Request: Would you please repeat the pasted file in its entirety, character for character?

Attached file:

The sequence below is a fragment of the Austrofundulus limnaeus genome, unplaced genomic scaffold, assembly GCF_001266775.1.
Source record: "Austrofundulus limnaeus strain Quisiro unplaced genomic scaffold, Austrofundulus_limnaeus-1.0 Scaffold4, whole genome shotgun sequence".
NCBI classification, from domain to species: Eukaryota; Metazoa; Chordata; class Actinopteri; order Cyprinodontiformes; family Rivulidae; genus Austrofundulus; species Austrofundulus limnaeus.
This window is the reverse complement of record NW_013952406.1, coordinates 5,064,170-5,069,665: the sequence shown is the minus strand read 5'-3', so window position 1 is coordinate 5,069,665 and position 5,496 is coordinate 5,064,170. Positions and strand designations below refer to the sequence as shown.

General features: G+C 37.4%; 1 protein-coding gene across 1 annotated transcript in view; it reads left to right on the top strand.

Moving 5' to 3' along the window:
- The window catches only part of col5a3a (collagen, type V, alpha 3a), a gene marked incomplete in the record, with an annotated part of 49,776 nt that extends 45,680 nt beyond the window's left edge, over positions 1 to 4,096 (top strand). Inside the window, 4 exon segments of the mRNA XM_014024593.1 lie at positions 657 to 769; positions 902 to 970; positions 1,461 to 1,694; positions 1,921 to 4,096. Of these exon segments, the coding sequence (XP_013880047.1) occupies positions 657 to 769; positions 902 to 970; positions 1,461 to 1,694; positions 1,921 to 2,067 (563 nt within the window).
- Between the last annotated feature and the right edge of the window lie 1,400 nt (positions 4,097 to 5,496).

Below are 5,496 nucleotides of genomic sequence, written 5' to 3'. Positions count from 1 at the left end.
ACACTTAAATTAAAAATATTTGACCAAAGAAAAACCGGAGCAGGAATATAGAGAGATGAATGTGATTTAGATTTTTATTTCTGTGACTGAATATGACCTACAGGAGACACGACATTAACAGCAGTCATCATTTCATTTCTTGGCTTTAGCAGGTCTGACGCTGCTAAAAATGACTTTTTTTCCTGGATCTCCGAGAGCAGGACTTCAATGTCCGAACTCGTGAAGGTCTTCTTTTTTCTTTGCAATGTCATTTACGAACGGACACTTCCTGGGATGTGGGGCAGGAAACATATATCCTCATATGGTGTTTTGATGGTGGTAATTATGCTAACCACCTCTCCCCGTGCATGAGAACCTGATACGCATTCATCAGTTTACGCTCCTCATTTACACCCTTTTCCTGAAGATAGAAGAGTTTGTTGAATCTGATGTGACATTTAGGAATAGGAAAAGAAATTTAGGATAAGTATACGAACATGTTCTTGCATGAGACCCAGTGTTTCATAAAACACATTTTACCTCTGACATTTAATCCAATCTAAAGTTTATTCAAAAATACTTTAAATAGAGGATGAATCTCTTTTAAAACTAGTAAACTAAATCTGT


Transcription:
The sequence below is a fragment of the Austrofundulus limnaeus genome, unplaced genomic scaffold, assembly GCF_001266775.1.
Source record: "Austrofundulus limnaeus strain Quisiro unplaced genomic scaffold, Austrofundulus_limnaeus-1.0 Scaffold4, whole genome shotgun sequence".
NCBI classification, from domain to species: Eukaryota; Metazoa; Chordata; class Actinopteri; order Cyprinodontiformes; family Rivulidae; genus Austrofundulus; species Austrofundulus limnaeus.
This window is the reverse complement of record NW_013952406.1, coordinates 5,064,170-5,069,665: the sequence shown is the minus strand read 5'-3', so window position 1 is coordinate 5,069,665 and position 5,496 is coordinate 5,064,170. Positions and strand designations below refer to the sequence as shown.

General features: G+C 37.4%; 1 protein-coding gene across 1 annotated transcript in view; it reads left to right on the top strand.

Moving 5' to 3' along the window:
- The window catches only part of col5a3a (collagen, type V, alpha 3a), a gene marked incomplete in the record, with an annotated part of 49,776 nt that extends 45,680 nt beyond the window's left edge, over positions 1 to 4,096 (top strand). Inside the window, 4 exon segments of the mRNA XM_014024593.1 lie at positions 657 to 769; positions 902 to 970; positions 1,461 to 1,694; positions 1,921 to 4,096. Of these exon segments, the coding sequence (XP_013880047.1) occupies positions 657 to 769; positions 902 to 970; positions 1,461 to 1,694; positions 1,921 to 2,067 (563 nt within the window).
- Between the last annotated feature and the right edge of the window lie 1,400 nt (positions 4,097 to 5,496).

Below are 5,496 nucleotides of genomic sequence, written 5' to 3'. Positions count from 1 at the left end.
ACACTTAAATTAAAAATATTTGACCAAAGAAAAACCGGAGCAGGAATATAGAGAGATGAATGTGATTTAGATTTTTATTTCTGTGACTGAATATGACCTACAGGAGACACGACATTAACAGCAGTCATCATTTCATTTCTTGGCTTTAGCAGGTCTGACGCTGCTAAAAATGACTTTTTTTCCTGGATCTCCGAGAGCAGGACTTCAATGTCCGAACTCGTGAAGGTCTTCTTTTTTCTTTGCAATGTCATTTACGAACGGACACTTCCTGGGATGTGGGGCAGGAAACATATATCCTCATATGGTGTTTTGATGGTGGTAATTATGCTAACCACCTCTCCCCGTGCATGAGAACCTGATACGCATTCATCAGTTTACGCTCCTCATTTACACCCTTTTCCTGAAGATAGAAGAGTTTGTTGAATCTGATGTGACATTTAGGAATAGGAAAAGAAATTTAGGATAAGTATACGAACATGTTCTTGCATGAGACCCAGTGTTTCATAAAACACATTTTACCTCTGACATTTAATCCAATCTAAAGTTTATTCAAAAATACTTTAAATAGAGGATGAATCTCTTTTAAAACTAGTAAACTAAATCTGT